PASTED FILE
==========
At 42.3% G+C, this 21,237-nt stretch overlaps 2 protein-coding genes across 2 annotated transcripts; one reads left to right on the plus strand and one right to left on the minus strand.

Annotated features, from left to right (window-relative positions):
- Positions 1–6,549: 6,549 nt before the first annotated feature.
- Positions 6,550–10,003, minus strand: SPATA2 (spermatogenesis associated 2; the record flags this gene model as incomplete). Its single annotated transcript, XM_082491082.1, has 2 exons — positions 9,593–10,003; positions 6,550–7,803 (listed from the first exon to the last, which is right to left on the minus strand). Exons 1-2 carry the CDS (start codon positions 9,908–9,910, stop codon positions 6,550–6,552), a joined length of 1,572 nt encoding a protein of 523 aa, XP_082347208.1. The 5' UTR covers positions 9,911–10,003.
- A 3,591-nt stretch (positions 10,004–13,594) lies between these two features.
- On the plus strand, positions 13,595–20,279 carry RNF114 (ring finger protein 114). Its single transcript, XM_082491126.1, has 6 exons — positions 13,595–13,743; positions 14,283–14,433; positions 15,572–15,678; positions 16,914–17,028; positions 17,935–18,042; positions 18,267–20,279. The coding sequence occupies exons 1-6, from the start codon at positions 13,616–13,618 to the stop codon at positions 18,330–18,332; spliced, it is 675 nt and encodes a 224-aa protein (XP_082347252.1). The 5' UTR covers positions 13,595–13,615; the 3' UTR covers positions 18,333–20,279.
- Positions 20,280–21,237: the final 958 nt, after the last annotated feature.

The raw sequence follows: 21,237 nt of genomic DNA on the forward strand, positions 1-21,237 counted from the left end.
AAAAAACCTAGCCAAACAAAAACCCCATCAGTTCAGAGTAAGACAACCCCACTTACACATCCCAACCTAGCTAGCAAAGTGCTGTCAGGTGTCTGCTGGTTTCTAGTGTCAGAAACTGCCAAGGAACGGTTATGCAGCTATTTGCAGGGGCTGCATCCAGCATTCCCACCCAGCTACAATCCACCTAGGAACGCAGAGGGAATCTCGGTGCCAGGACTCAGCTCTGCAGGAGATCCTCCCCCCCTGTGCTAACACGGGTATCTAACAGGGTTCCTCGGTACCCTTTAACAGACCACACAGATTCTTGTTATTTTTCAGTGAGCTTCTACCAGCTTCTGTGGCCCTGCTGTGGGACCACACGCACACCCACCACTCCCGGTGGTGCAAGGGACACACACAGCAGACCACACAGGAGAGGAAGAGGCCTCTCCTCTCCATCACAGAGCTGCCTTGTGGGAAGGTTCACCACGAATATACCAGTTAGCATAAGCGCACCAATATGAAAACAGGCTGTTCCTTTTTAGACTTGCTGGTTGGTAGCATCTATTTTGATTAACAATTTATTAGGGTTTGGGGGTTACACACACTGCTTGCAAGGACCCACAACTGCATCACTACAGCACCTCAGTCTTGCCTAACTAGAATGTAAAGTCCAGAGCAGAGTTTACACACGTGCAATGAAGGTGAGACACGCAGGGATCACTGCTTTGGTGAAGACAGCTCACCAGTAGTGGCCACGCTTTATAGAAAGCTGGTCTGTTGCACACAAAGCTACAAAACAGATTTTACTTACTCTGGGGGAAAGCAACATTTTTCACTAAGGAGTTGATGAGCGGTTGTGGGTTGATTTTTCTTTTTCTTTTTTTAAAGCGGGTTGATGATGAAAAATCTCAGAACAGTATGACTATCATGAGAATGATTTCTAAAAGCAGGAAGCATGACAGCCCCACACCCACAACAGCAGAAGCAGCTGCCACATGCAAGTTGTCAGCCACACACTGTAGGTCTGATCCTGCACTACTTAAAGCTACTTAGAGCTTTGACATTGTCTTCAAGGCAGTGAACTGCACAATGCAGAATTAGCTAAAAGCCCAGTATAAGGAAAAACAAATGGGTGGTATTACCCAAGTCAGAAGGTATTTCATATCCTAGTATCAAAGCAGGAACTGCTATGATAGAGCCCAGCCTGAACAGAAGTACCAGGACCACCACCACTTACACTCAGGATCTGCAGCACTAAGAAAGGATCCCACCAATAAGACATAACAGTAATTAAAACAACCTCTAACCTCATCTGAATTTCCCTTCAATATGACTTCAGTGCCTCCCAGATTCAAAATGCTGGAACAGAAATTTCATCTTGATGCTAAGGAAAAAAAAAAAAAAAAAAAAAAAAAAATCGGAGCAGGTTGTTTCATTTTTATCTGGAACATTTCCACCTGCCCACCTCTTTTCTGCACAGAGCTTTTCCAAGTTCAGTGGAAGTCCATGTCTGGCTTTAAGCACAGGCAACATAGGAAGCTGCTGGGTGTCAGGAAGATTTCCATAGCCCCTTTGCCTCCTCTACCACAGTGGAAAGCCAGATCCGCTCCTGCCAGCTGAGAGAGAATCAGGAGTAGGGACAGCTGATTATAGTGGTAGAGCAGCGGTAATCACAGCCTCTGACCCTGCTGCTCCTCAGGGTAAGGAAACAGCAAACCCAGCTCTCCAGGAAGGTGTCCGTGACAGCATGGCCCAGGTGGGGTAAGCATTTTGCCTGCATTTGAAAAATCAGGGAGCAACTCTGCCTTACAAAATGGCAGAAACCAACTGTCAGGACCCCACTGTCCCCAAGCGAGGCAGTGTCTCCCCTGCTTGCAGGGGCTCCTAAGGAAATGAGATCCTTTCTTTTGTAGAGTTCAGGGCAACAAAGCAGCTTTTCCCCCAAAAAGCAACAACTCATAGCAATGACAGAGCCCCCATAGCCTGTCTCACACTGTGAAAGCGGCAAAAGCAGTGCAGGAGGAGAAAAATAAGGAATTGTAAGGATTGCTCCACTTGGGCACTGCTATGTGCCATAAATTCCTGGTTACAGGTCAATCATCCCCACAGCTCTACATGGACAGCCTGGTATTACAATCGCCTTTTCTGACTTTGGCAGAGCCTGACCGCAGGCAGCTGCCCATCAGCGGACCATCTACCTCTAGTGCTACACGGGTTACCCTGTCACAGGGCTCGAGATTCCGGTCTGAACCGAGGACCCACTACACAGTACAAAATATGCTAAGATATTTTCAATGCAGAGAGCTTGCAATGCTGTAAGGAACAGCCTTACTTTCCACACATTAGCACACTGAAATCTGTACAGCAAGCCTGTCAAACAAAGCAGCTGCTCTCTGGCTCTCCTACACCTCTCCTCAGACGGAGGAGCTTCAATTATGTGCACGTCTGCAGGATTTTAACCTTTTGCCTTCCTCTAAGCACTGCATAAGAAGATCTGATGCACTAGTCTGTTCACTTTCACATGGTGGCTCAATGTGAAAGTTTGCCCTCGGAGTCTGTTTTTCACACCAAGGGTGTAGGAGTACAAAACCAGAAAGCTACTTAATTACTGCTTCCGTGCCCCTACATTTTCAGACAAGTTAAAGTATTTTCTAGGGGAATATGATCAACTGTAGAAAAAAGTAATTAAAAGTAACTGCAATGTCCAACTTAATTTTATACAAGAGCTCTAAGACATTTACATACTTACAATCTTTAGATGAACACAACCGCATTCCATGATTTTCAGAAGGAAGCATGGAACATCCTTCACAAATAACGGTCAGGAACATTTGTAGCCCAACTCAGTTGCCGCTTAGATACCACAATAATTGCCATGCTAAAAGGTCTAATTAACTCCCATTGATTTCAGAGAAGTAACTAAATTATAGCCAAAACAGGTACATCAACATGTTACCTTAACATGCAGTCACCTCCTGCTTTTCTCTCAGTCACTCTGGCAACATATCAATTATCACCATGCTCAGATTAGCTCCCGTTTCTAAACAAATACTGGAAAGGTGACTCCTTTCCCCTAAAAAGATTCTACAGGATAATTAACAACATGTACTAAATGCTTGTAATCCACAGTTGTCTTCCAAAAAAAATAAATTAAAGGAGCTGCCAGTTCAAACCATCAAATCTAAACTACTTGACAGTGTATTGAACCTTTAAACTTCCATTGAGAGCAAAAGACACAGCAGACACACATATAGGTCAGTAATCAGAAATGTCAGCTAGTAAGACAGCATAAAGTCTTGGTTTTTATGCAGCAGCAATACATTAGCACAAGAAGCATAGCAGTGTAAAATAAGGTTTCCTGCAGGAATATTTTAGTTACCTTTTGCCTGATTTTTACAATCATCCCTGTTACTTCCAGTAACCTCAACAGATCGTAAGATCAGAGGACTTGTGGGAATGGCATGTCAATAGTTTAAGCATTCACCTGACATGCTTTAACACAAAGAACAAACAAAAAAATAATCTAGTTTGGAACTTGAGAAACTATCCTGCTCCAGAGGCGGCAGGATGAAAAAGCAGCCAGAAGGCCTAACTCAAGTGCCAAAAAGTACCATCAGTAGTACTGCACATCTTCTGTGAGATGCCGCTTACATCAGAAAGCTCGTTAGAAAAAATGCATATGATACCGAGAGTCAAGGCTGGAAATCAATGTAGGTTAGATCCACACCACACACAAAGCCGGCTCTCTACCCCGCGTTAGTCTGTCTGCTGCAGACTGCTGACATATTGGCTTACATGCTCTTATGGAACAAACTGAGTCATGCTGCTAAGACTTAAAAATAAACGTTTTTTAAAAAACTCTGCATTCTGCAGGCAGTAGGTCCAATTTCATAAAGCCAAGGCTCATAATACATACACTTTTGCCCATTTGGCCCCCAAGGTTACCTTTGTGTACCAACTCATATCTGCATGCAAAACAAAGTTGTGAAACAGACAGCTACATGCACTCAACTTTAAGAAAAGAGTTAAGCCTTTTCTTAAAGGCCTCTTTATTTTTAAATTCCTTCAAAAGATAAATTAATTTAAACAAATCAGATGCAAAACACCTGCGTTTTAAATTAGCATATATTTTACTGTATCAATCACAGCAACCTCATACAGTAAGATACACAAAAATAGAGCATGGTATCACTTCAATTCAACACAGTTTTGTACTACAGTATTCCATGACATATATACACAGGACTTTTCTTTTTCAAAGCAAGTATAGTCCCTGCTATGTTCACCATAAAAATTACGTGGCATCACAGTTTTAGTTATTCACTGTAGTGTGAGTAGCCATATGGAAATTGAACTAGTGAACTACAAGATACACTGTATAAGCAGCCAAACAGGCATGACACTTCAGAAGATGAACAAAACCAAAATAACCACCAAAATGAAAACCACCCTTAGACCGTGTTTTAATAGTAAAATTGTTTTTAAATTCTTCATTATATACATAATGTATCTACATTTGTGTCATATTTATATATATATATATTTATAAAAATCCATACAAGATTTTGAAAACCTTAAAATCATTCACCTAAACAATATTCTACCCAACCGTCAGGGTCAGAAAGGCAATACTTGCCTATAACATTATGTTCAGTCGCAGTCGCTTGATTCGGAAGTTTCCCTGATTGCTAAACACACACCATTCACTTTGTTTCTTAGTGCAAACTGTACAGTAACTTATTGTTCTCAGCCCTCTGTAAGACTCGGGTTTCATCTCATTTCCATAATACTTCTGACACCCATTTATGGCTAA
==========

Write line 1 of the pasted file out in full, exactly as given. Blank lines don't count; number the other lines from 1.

At 42.3% G+C, this 21,237-nt stretch overlaps 2 protein-coding genes across 2 annotated transcripts; one reads left to right on the plus strand and one right to left on the minus strand.